Sparrevik, Magnus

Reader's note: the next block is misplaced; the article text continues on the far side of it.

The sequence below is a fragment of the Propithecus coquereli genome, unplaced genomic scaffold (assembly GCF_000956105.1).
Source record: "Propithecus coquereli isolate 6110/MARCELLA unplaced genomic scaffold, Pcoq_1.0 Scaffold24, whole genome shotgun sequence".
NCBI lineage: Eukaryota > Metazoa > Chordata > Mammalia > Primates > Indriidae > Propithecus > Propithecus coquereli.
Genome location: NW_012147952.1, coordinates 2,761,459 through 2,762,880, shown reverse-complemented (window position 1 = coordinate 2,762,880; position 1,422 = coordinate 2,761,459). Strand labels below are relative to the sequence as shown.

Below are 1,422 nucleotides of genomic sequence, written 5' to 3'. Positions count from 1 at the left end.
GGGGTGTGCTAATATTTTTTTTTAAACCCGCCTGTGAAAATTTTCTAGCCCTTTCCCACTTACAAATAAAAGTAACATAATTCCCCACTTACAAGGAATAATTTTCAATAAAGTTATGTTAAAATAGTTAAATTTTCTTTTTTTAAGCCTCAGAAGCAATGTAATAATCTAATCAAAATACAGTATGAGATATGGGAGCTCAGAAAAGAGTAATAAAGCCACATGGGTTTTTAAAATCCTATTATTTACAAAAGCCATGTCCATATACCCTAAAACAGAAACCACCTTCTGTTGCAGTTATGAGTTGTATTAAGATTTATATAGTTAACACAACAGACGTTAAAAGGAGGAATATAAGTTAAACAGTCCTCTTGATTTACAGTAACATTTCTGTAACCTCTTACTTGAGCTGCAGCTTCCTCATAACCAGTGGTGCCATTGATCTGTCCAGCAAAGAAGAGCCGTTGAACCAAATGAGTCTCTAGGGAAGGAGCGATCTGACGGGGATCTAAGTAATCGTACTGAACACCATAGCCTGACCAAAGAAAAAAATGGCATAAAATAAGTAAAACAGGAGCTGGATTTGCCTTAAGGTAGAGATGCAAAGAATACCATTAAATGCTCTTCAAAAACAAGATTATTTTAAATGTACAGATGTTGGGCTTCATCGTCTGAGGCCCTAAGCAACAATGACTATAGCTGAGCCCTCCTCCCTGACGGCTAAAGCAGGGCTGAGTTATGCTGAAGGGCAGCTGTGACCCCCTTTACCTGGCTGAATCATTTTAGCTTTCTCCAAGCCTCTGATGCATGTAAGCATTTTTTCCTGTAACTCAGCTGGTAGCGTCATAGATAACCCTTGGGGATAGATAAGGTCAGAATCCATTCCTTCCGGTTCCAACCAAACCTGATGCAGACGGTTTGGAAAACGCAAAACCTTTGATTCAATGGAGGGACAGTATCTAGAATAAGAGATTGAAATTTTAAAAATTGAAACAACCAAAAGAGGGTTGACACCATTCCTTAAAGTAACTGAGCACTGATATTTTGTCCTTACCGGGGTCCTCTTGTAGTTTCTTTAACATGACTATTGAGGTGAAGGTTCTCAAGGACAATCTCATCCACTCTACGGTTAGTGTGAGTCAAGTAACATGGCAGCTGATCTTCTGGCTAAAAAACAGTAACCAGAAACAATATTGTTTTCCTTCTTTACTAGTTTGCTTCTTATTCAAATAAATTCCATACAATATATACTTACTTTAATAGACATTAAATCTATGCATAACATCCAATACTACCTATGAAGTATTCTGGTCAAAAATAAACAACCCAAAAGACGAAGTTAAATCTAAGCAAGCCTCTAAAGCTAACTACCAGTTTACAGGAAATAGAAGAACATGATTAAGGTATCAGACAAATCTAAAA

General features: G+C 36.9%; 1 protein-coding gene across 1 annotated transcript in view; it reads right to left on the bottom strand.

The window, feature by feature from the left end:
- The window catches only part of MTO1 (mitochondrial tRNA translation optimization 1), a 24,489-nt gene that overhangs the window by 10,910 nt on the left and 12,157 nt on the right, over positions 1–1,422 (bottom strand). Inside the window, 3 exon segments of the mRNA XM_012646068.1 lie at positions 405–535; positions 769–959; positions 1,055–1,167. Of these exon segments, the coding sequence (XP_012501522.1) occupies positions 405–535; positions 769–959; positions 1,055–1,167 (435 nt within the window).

Goal The construction sector is progressively becoming more circular by reducing waste, re-using building materials and adopting regenerative solutions for energy production and biodiversity protection. Evaluations of circular solutions and their environmental effectiveness are often performed based on various types of life cycle-based impact assessments. Method This paper uses systemic thinking to map and evaluate different impact assessment methodologies and their implications for a shift to more circular solutions. The following systemic levels are used to group the methodologies: product (material life cycle declarations and building assessments), organisation (certification and management schemes) and system (policies, standards and regulations). Results The results confirm that circular economy is integrated at all levels. However, development and structure are not coordinated or governed unidirectionally, but rather occur simultaneously at different levels. This recursive structure is positive if the methods are applied in the correct context, thus providing both autonomy and cohesion in decision making. Methods at lower systemic levels may then improve production processes and stimulate the market to create circular and innovative building solutions, whereas methods at higher systemic levels can be used, for example, by real estate builders, trade organisations and governments to create incentives for circular development and innovation in a broader perspective. Use of the performance methods correctly within an actor network is therefore crucial for successful and effective implementation of circular economy in the construction sector. References Sparrevik, M., de Boer, L., Michelsen, O., Skaar, C., Knudson, H., & Fet, A. M. (2021). Circular economy in the construction sector: advancing environmental performance through systemic and holistic thinking. Environment Systems and Decisions, 1-9.